In my teens I began to hide parts of myself because I knew that you would worry. In my 20s I kept some distance because I didn’t trust you to understand. But now that I have a little girl of my own, I need to outgrow the childish desire to conform to my parents’ expectations. I will always be your daughter, but I also want to be your peer and friend – so there are just a few things I need to explain.

It’s not because you were bad parents that I choose to parent differently. That you instilled in me a profound desire to do my very best is a testament to your success, and doing my best as a mom means discovering ways to improve upon everything I know, including all I learned from you.

It means paying close attention to my instincts, which are linked to the specific place and time where I am parenting – a different place and time than you dealt with when you did all this for me.

I’m not going to give my daughter the same advice about sex that you gave me, not because I disagree with what you tried to say, but because I now understand better what it was you meant. Please trust that I’ve examined the ways I misunderstood you for so long, and taken responsibility for how this hurt me. I’ll do my best, just as you did, to make the heart of your message clear.

I’m not going to bring her to the same church, not because I think your God is false but because I know truth enjoys introducing itself to each person differently.

I may not praise or punish all the same things you did, not because our values are so different, but because I know there are many ways to encourage a child to blossom, and I need to follow her lead to find what works.

My marriage won’t look just like yours, not because I reject the home you raised me in, but because each household is a unique ecosystem of personalities and circumstances. To thrive, it must honor its own rhythms and its own boundaries; it must grow its own roots and bare its own fruit.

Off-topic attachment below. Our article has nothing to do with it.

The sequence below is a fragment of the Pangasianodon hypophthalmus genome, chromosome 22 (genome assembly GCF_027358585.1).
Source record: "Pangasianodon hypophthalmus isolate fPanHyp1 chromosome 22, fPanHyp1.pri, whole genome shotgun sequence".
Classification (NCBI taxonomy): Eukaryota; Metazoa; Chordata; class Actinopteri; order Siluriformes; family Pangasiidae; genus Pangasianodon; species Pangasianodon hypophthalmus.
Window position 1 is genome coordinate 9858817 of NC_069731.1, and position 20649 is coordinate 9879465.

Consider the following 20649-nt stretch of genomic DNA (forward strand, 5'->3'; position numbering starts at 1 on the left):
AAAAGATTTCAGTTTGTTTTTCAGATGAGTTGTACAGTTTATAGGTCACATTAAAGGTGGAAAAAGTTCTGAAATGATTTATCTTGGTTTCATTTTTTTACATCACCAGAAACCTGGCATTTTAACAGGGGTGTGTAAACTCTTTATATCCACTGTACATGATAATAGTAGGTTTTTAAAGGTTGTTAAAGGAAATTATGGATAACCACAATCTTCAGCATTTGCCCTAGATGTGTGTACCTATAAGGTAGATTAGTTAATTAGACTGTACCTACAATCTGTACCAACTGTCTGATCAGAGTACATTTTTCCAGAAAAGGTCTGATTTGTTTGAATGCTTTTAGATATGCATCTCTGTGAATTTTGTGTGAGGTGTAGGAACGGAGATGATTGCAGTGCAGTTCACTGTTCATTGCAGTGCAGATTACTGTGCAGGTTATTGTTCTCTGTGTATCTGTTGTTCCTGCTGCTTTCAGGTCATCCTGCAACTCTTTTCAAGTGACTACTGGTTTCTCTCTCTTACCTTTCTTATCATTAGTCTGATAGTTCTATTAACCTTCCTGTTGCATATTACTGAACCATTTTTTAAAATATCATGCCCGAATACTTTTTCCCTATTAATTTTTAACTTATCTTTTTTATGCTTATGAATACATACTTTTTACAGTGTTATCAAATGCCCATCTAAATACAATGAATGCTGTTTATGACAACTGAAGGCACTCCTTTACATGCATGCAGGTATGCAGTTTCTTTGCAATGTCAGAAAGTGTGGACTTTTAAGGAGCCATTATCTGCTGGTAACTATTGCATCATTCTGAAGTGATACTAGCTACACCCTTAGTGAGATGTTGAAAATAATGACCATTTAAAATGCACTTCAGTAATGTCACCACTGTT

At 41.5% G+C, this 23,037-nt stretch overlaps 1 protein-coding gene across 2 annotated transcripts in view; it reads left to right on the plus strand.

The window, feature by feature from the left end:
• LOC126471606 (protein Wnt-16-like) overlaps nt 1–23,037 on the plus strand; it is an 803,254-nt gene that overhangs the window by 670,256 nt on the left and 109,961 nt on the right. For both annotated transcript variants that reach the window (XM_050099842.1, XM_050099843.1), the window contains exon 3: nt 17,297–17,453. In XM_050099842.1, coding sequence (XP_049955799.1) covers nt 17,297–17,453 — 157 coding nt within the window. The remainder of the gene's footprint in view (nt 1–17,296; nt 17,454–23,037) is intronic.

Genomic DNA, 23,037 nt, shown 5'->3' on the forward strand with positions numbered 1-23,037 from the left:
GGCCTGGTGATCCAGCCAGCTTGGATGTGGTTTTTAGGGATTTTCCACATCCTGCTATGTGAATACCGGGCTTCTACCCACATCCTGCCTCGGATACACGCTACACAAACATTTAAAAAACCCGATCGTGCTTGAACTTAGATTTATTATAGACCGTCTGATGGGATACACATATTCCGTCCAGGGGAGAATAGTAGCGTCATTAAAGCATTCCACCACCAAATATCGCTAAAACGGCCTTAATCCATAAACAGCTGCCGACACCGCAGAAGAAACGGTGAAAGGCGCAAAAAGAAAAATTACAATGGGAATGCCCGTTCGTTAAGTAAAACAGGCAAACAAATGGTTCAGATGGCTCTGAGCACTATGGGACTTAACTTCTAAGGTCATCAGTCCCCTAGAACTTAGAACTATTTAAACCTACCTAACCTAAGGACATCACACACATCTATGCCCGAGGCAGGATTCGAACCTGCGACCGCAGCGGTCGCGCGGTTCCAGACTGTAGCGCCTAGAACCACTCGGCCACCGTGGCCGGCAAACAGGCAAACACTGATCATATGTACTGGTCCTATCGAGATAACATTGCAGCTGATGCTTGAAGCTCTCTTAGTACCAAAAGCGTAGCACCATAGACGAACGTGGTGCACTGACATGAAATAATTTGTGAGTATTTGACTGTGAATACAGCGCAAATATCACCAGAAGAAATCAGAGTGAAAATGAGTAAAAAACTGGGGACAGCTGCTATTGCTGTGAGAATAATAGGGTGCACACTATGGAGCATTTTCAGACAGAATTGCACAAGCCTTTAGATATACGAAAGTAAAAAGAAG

I’m going to do some things my way just because that’s how I like them. I’ll ask that you get on board without question because sometimes a mom just needs to make a call, and if my three-year-old can cope with this from time to time, I’m sure her grandparents can handle it, too.

I may do a lot of things differently and I’m sorry if that hurts your feelings. But my great desire to please you is not a good excuse to avoid doing what feels right, even if it seems risky, and even if I make mistakes.

But believe me, there is so, so much you taught me that I am so, so excited to pass on.

I play with my daughter as attentively and as goofily as you did. I give her every chance to know nature, to imagine, to be silly, and to learn all she can do without having to be taught or entertained.

I’m going to show her that generosity should extend beyond blood family. I’ll read with her all the books she wants, and someday I’ll listen attentively when she shares what she writes. I’m going to tell her funny stories about my childhood and admit to what a dope I sometimes was.

I’m going to always take care of her the best that I can when she’s sick or in despair, no matter how old she is or how much she feels she should be able to do things for herself. She will know that she can always come to me.

I’ll always make time for family vacations and never bring stress from work into our home.

I’ll cook her healthy meals and respect her dietary choices no matter how obnoxiously often and arbitrarily she changes them.

I’ll do everything in my power to keep her safe.

I’ll make her friends feel welcome at our house. I’ll make sure she knows she’s the most important thing in my life, and that the world needs her to be her best self, whatever that turns out to mean. I will show her that being smart means taking every chance to learn, especially from your own mistakes.

I’ll tell her she can be a leader, and she should dare to be great. I’ll introduce her to the Beatles and vintage MGM films. I’m going to go all out for holidays, because I know how magical they were for me, and honestly? Finding out about Santa wasn’t that bad.

I’ll strive to be someone she can admire, surround her with people she can admire, and do my best to understand that she may admire different things than I do.

I’m going to defend my deepest convictions even when she rolls her eyes at them. I’m going to do my best to hear her out when she shares hers with me.

Thank you, Mom and Dad, for teaching me to always try my best. Thank you for supporting me as I do it in my own special way.

So, are you ready to meet the woman you raised? Because I think, despite our differences, we might just become great friends.